Lecture 2.doc

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University of Toronto St. George
Woodsworth College Courses
William Watson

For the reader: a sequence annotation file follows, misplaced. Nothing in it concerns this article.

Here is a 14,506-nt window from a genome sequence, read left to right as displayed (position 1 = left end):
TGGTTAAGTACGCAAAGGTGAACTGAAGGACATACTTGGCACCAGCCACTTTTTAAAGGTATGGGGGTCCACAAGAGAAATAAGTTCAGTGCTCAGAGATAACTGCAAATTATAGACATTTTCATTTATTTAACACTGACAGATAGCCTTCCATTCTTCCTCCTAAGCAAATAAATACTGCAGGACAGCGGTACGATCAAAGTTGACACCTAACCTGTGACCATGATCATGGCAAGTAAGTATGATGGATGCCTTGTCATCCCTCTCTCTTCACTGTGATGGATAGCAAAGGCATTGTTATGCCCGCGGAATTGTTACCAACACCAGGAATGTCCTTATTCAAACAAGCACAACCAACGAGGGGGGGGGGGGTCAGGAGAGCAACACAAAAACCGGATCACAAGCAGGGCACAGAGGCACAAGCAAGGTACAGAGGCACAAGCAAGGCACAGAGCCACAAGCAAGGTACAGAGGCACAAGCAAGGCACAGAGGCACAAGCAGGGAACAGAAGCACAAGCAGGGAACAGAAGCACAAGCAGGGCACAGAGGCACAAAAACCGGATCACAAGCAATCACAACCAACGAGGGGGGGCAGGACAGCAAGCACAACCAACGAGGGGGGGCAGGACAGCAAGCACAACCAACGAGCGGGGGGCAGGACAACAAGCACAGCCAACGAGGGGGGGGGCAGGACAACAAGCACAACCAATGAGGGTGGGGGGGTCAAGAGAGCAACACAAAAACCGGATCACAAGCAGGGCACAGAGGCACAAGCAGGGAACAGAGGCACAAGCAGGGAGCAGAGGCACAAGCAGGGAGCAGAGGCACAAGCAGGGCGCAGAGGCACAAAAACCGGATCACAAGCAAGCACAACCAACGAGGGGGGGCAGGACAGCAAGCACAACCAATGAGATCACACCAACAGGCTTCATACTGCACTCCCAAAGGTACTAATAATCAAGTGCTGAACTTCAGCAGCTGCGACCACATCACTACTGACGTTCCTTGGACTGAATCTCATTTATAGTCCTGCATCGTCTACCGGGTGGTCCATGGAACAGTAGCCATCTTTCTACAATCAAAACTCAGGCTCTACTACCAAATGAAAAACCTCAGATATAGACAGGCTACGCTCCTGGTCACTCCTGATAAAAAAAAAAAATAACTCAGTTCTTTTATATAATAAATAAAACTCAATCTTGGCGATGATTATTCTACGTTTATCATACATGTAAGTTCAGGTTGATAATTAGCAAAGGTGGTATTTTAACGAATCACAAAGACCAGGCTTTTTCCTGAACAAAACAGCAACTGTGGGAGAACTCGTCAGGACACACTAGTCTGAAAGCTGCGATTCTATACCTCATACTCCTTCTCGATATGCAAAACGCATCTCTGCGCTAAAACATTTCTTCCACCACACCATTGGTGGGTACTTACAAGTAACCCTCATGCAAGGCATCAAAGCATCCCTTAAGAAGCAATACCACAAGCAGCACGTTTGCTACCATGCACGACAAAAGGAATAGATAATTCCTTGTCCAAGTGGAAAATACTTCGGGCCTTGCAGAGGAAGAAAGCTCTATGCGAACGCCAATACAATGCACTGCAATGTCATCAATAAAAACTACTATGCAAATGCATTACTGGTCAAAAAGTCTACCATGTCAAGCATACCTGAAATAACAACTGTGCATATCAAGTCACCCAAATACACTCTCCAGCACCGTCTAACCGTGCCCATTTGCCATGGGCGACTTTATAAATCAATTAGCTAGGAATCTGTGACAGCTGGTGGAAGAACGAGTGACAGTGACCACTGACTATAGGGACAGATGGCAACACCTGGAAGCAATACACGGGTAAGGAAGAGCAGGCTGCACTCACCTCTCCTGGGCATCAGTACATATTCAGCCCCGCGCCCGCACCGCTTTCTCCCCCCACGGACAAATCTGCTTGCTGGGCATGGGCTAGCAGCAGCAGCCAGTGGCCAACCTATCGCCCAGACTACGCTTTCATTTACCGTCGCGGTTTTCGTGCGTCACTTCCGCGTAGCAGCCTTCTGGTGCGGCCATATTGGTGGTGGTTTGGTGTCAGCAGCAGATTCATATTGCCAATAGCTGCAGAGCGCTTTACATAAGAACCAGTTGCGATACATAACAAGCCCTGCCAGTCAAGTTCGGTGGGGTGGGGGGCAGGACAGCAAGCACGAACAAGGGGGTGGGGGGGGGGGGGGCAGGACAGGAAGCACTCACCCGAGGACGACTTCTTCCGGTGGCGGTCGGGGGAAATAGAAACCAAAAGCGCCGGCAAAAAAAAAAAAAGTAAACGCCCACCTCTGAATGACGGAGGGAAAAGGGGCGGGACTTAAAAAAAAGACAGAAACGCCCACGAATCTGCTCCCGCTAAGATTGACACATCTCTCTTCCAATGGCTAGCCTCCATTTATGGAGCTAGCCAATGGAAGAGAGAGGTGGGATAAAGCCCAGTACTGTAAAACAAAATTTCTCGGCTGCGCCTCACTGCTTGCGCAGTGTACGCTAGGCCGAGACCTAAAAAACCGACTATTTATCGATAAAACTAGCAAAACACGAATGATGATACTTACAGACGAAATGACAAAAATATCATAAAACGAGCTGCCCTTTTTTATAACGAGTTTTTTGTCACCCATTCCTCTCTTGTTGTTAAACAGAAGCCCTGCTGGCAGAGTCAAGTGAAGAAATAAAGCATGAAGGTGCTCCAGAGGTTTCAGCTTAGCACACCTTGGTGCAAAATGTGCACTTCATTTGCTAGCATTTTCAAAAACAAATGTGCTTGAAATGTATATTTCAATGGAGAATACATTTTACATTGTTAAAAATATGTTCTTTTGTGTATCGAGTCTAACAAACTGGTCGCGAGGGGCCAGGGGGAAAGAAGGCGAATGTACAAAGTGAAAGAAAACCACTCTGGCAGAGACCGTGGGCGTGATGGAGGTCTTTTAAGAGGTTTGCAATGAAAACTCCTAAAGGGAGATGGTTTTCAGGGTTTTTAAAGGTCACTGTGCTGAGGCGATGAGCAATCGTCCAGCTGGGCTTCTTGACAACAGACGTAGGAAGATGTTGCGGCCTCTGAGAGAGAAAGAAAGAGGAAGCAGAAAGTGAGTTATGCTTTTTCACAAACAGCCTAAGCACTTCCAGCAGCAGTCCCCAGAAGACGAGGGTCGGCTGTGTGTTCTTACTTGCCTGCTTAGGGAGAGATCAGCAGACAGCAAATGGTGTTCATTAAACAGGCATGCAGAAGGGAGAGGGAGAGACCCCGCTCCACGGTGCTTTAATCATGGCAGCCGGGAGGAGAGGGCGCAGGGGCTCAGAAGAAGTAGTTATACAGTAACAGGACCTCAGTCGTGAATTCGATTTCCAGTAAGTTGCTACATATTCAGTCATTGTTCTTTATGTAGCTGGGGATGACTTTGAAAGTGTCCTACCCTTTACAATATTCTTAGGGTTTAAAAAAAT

***Assignment based on this lecture & readings - essay about justifications -- which work Justifications - retribution - deterrence (specific, general) - rehabilitation/reform - denunciation - incapacitation - restoration punishment:intentional infliction of suffering on a person for perceived wrong doing HistoryofLaw - state operated punishment through criminal law - state organized punishment grow out of punishments that existed before there were state structures Historicalpunishments - personal retribution -- physical harm -- violent retaliation - fines -- ransoming punishment -- people can buy off the threat of retaliation by buying a forfeit - punishment lay in the hands of nobles and then in the hands of the crown (traveling judges - the King’s court) - banishment -- not allowed to be around the community -- don’t have any claim to justice (i.e. if someone wanted to kill you they can without consequence) - punishmentstartstoevolveintoretribution (operate within the principle of retribution) -- punish someone to the degree to which they deserve & you have to have the appropriate mens rea - the crown’s job was to regulate justice through retribution - a good state is not one which reduces crime but which regulates and dispenses justice - dispensing justice was important bc it was doing God’s work in society - developmentoftheageofEnlightenment-- component of broader enlightenment - human reason could be used to govern human beings - human beings are rational beings --- incorrect to look at an act you don’t like and say its a result of human frailty or badness - the only reason we have crime is bc the punishments are insufficiently severe -- need to make the punishments so that it is irrational to commit crime -- more to lose than gain by committing crime - they want to change and fix people who are prone to committing crimes (recognize that people can be irrational at times) -- psychological players come in - the idea that we can use the prison space as punishment is a new idea emerging a the end of the 18th century and beg of 19th century - primary mode of punishment - train prisoners (remove from dangerous env. and put you in a controlled env) to reform them - general deterrence --- you should only punish people to the degree which they deserve to be punished -- prison allows u to do that in terms of cold hard numbers -- easy to measure degree of punishment - rehabilitation becomes more psychological -- clinical psych - connection btwn punishment and rehab. becomes weak ----saying they’re being punished by going to prison -- saying psychological programs will be better for them & they will like it better than prisons ---- rehabilitation becomes something you do WHILE you’re being punished rather than being punished itself - end of 20th cent. (rehab collapses) - people say its ineffective - people saying it’s unjust ---- keep ppl under punishment until they’re fixed - dangerous to the rights of offenders - development of incapacitation & restorative justice, retribution (becomes popular) - a loss of faith in experts in their claims that they can figure out what makes ppl commit crime and rehabilitate them -- thus these ^ approaches are more popular in contemporary times Moral Justifications - the question in moral philosophy is not does ____ work? thequestionassumesitworks-- questionis:ifyoucandeteranoffenderbypunishinghim/her,doesthatjustifypunishing him/her?ifyoucandeteroffenders,doesthatjustifypunishingthem?etc*********(imp for essay) - in every case, you will assume the justifications work ********* - what justifies intentionally inflicting suffering on an offender? - definitions do not assist arguments Purposes 1. Retribution - the ONLY purpose is to inflict suffering - Article: earliest principle of retribution - lex talionis --- an eye for an eye (even if accidentally) - can’t do the crime back to the person in some cases (i.e. fraud) - culpabilityprinciple(modern element) --- the degree to which someone is culpable is to do with the degree of harm they caused and the degree of responsibility of the offender (mental element comes in) --- culpability solves the problem of lex talionis bc it incorporates the mental element - moral equilibrium: balancing of morals -- the balance lies in the fact that we are making someone suffer and make them suffer to the extent that they deserve -- the wrong that was done creates a negative count and the suffering inflicted restores the balance --- there is a moral necessity to punish someone (not about making anyone feel better) - principle of ret: punish someone just bc they deserve it - if you ‘do’ the crime back, you are dragging the state in this type of moral ‘badness’ - how do you convert the punishment for crimes into suffering?/imprisonment? -- what scale/calculation do you use? How do you determine how many years in prison a crime is worth? -- we are converting it to another type of punishment -- no long ‘an eye for an eye’ - even if you can’t answer this question ^ , it is the right question (the justice system should be in the business of punishing people as much as they deserve) -- raising the possibility that its possible to punish someone more than deserve and less than they deserve 2. General deterrence - DOES NOT MEAN PREVENTING CRIME - will prevent crime through the rational fear of punishment - deterring the general public by making the offender suffer - a moral justification suggests that it would be entirely justified to punish someone for the purposes of general deterrence 3. Specific deterrence - the fact that they experience the punishment is what deters them - they don’t commit crimes in the future -- benefit of victims - must weigh the amount of suffering you inflict upon them to the relative damage they can cause -- not necessarily deterring the entire public from committing a certain crime 4. Reform/rehabilitation a. the suffering of the person was what rehabilitated them (keeping them in confinement and isolation) (historically) b. the punishment creates he space in which they can receive programming which can help them -- the programming itself is not punitive (now) c. how much imprisonment is justified to ‘rehabilitate’ someone? What if they did not do sth bad but their progress is slow? --- can justify indefinite incarceration d. might be able to justify incarcerating someone to treat them -- but not justifying intentional punishment, instead justifying incidental punishment e. endorses determinism (unlike the rest) -- works on the basis that on some level the individual was caused to commit the crime and if you fix the cause you